The Friday news wrap-up: It’s all one food chain, folks

June 19, 2009

NPR calls them “driveway moments” — those pieces you have to hear the end of so you stay in the car even after you get home and keep listening. Usually this is because the piece is especially interesting or compelling, but in the case of the interview with the new FDA boss, I stayed in my car just hoping she’d say something, anything with some substance.

It was not to be.

The interview had been teased with a mention of the pet-food recall, which NPR characterized as having “sickened” pets, which is true only if you grant that most organisms “sicken” before, you know, actually dying, which is what thousands of pets did, NPR’s glossing over aside.

New FDA Commissioner Margaret Hamburg batted away the question about the pet-food recall’s core issue — the fraudulent substitution of melamine by foreign companies in order to game the protein readings — by acknowledging the challenges the agency faces with globalization and her intent to modernize.

To be fair, Dr. Hamburg has a good reputation and she just started the job. And of course, this is just one interview. But frankly, I would have liked to have seen a little more  determination, a little more acknowledgment that the FDA as it exists today is a shadow of the consumer-protection firebrand it once was — if not an outright servant of the industries it’s supposed to regulate — and how she was going to change that.

After all, we know tobacco kills, and that shouldn’t be news to the anyone including the FDA, which just got handed the task of regulating tobacco products. What we shouldn’t have to worry about killing us or our pets is the food we buy.

Here’s the interview.


Dr. Marion Nestle always stresses what we have said on this blog from the first day of the pet-food recall: This isn’t about “pet food” vs. “people food”: It’s about safe food, and it all comes from the same places.

On her “Food Politics” blog, Dr. Nestle talks about the problems with multi-nutrient supplements:

It’s hard not to think of multivitamin supplements (which also include minerals) as perfectly safe, since the amounts of specific nutrients rarely exceed recommended levels.  But according to recent reports, formulation mistakes get made and these don’t always get caught by quality controls.  Here are two examples.

According to, 25% of Adverse Event Reports (AERs) sent into the FDA last year concerned multivitamin supplements. This, says one supplement trade association, should not be interpreted to mean that there is anything wrong with the supplements.  Maybe not, but how about checking?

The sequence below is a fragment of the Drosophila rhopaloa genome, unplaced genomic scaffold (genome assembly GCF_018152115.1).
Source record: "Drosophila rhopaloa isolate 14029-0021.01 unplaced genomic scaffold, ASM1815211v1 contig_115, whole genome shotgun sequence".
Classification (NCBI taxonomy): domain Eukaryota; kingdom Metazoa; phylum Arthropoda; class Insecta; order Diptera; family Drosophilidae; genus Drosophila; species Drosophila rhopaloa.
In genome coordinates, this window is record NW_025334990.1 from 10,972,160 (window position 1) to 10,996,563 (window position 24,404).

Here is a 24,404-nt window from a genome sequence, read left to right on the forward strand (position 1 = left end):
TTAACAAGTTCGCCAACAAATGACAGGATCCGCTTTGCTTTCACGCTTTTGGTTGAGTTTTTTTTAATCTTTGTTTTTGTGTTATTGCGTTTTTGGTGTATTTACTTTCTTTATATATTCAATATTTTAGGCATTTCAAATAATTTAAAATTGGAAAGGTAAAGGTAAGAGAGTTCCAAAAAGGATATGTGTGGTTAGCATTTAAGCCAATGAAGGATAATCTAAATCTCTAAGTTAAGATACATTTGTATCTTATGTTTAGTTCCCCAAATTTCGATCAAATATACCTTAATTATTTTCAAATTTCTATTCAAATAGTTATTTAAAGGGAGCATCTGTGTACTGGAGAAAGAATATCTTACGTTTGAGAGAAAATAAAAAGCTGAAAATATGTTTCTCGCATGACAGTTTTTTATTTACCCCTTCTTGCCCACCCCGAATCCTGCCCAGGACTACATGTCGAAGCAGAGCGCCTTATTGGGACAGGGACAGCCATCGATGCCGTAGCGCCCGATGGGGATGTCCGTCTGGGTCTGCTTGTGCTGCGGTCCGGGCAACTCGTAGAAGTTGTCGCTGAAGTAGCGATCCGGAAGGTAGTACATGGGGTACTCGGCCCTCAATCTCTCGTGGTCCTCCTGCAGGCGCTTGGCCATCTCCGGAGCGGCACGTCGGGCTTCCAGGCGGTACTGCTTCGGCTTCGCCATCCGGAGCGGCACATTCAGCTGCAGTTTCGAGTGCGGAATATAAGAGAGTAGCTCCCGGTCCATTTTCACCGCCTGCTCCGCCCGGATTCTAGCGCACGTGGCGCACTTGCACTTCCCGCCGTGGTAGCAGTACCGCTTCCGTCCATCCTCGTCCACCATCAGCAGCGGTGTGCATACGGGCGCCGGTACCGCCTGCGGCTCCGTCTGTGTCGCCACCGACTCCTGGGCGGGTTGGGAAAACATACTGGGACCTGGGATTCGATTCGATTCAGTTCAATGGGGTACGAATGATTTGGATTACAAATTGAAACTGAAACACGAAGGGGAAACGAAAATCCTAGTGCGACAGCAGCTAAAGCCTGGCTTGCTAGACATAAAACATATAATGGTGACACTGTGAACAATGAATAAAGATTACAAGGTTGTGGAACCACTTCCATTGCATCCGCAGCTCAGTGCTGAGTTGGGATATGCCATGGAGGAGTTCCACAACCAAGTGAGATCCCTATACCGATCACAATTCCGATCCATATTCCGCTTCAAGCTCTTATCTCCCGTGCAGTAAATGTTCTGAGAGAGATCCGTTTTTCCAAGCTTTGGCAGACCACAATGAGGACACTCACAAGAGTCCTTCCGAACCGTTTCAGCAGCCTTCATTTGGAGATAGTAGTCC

She then puts these findings in context of the recent recalls of Nutro. More here.


Finally and also food-related, Pet Connection BFF Dr. Patty Khuy writes about prescription pet diets on her Dolittler blog:

The concept of a “prescription only” diet has merely been a marketing success for pet food companies who label their products as such and somehow manage to have engendered a belief that a product labeled as a “Prescription Diet”… requires a prescription.

But this is NOT TRUE! There is no legal basis for requiring a prescription for a product that is NOT regulated by the FDA as a drug. Shall I repeat that or was it sufficiently clear?

Nonetheless, it IS true that any private retail establishment has the right to require a veterinarian’s say-so before you can buy ANYTHING from them. Sure, PetSmart is not about to require a written script for leashes and kitty litter, but if it wants to do business with pet food behemoths like Hills and Iams, then they’re darn well not going to tick them off by failing to follow manufacturer requirements for sale of Prescription Diets.

More here.

Filed under: media,pets, connected,recalls,veterinary medicine — Gina Spadafori @ 6:56 am


  1. E tu, chocolate chip cookies?

    “The U.S. Food and Drug Administration and the Centers for Disease Control and Prevention are warning consumers not to eat any varieties of prepackaged Nestle Toll House refrigerated cookie dough due to the risk of contamination with E. coli O157:H7 (a bacterium that causes food borne illness).”

    (FDA news release that just popped into my e-mail box, but is not yet on their Web site. I’ll link when it is.) Link:

    Comment by Gina Spadafori — June 19, 2009 @ 8:14 am

  2. The problem is Corporate sponsored “stories” reported by NPR and other mainstream media conglomerates always lack depth. And always fail to ignite the action required to create real change.

    Comment by Kate — June 19, 2009 @ 8:27 am

  3. I guess it is up to the veterinarians to give us prescription diets when our animal has some illness.